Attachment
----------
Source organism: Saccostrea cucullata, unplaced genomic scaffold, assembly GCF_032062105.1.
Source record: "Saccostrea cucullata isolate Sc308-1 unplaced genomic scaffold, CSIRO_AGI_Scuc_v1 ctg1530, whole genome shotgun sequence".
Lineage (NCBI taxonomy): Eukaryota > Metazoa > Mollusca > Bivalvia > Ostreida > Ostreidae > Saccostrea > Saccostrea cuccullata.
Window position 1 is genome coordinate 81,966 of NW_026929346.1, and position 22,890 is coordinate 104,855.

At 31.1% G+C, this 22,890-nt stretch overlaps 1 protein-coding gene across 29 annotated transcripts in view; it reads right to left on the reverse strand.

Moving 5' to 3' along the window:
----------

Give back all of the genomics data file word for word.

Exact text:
Source organism: Saccostrea cucullata, unplaced genomic scaffold, assembly GCF_032062105.1.
Source record: "Saccostrea cucullata isolate Sc308-1 unplaced genomic scaffold, CSIRO_AGI_Scuc_v1 ctg1530, whole genome shotgun sequence".
Lineage (NCBI taxonomy): Eukaryota > Metazoa > Mollusca > Bivalvia > Ostreida > Ostreidae > Saccostrea > Saccostrea cuccullata.
Window position 1 is genome coordinate 81,966 of NW_026929346.1, and position 22,890 is coordinate 104,855.

At 31.1% G+C, this 22,890-nt stretch overlaps 1 protein-coding gene across 29 annotated transcripts in view; it reads right to left on the reverse strand.

Moving 5' to 3' along the window: